It wasn’t until I moved north that Fall took on a whole new meaning. The charming season now warms a special place in my heart. The very word conjures up memories of apple picking, pumpkin carving, hot cider, and the delicious aroma of Grandma’s pie baking in the oven!
Every year I look forward to pulling out my weathered box from its nestled place in the basement, rediscovering the rustic decor that will soon adorn my home. This year, as I sat down to admire my handiwork, my eye caught a glimpse of the trees out back. Tall and proud, they line the yard with their fiery blaze of reds, oranges, and yellows announcing that summer is officially gone and winter is sure to come.
Soaking in the moment, I was suddenly struck by the irony of it all. The very leaves I admire are actually dying before my very eyes. The thought was slightly disturbing and fascinating all at the same time.
How could death be so beautiful?
I was compelled to rustle through my memory from the old school days when we learned about the abscission of deciduous trees (science words make my head hurt). If the trees were going to survive the season, they must toughen up and dispose of their leaves. Not only is the loss of the leaves important but the nutrients that are received from that loss, and the chance for regrowth, is what guarantees longevity and new life in the spring.
I’ll be honest. Science makes me yawn. But as I gazed at the foliage, God whispered in my heart. There was something I needed to learn from the leaves.
If I want to survive the winters of life, I must change.
Change, like winter, is coming whether I like it or not. But I don’t like winter. Or change, for that matter. For some reason we see change as a threat to our well-being. It’s unpredictable and usually requires us to adjust. While I prefer to operate within the well defined lines of my comfort zone, staying comfortable will always keep me stagnant.
God allows change in my life because it’s necessary for growth. And He knows my growth is vital to surviving the winters ahead. If I don’t learn how to embrace change in my life, I won’t be prepared for the coming future. When I run into problems and trials, God is using them to produce perseverance, strength, and the character needed to survive the next season (Romans 5:3-5).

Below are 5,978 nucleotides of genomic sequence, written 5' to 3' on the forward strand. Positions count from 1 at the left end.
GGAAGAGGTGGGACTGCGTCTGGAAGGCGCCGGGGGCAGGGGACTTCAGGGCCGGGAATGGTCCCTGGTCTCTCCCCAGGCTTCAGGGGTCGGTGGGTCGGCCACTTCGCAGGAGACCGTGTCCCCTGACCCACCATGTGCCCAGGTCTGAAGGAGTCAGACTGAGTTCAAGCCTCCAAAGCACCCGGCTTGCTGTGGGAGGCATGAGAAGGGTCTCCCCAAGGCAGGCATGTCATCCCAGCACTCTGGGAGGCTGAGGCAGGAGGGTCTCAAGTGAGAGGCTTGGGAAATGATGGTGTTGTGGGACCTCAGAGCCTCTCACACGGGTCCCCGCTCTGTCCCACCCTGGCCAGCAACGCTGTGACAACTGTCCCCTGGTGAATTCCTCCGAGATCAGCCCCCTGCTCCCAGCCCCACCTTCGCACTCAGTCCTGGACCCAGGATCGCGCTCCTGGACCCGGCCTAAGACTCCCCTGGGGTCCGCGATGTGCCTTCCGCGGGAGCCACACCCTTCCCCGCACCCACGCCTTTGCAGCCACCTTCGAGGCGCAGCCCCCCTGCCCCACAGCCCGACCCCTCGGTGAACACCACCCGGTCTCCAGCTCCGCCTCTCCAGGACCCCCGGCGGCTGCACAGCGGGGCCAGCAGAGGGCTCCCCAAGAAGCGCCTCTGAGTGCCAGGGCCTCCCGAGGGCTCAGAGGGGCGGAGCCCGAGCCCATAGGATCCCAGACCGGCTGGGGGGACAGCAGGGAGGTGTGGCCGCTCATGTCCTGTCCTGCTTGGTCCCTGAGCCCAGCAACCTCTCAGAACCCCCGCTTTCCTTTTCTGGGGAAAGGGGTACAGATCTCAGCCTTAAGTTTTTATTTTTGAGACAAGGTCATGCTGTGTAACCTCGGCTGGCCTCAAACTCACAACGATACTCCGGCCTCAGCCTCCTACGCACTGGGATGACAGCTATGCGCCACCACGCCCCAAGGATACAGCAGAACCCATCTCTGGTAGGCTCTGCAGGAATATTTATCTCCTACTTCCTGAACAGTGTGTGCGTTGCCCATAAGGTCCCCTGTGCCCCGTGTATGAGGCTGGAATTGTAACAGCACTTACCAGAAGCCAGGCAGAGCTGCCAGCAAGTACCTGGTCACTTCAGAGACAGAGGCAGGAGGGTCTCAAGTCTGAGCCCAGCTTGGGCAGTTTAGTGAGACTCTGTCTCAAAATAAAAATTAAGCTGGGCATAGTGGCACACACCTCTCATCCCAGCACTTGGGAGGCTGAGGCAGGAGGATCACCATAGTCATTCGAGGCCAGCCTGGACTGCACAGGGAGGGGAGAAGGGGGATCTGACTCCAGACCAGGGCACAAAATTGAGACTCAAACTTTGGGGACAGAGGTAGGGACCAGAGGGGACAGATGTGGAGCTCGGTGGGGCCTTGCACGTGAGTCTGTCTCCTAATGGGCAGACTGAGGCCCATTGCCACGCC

If I want to survive the winters of life, my leaves must die.
If I want to grow, I must lose my leaves. I must learn to let go of the things in my life that are entangling me and tripping me up. Fear. Insecurity. Doubt. Disappointment. Defensiveness. Control. Envy. These are my leaves. If I continue to hold onto these unhealthy attitudes and behaviors, I’m no different than a tree that stubbornly chooses to stay green. How ridiculous would it be if a tree decided not to change? If it held onto its leaves? Not only would it become more vulnerable to harsh circumstances but it would also miss out on new life in the spring.
It’s the same with us. Growth requires us to let go of one thing in order to gain another. I must let go of my need for control if I want to experience freedom. I need to stop striving for perfection if I want to experience grace. I must let go of my hurt in order to forgive. I need to let go of my rights and desire to control my life if I want to receive the new and abundant life Jesus has promised.
So I have chosen to lose my leaves this season. I am letting go of my need to protect myself, to control my life, and my desire to be perfect. At the same time, I am opening myself up to God’s amazing love, acceptance, and grace. As I change and grow, I am feeling more alive and free than I ever have before. I can’t help but smile as I watch my leaves slowly fall to the ground. Death really is beautiful because it produces new life.
And like Fall, this season of change is beautiful. It’s a season of letting go and embracing the change while we look forward to the promise of spring.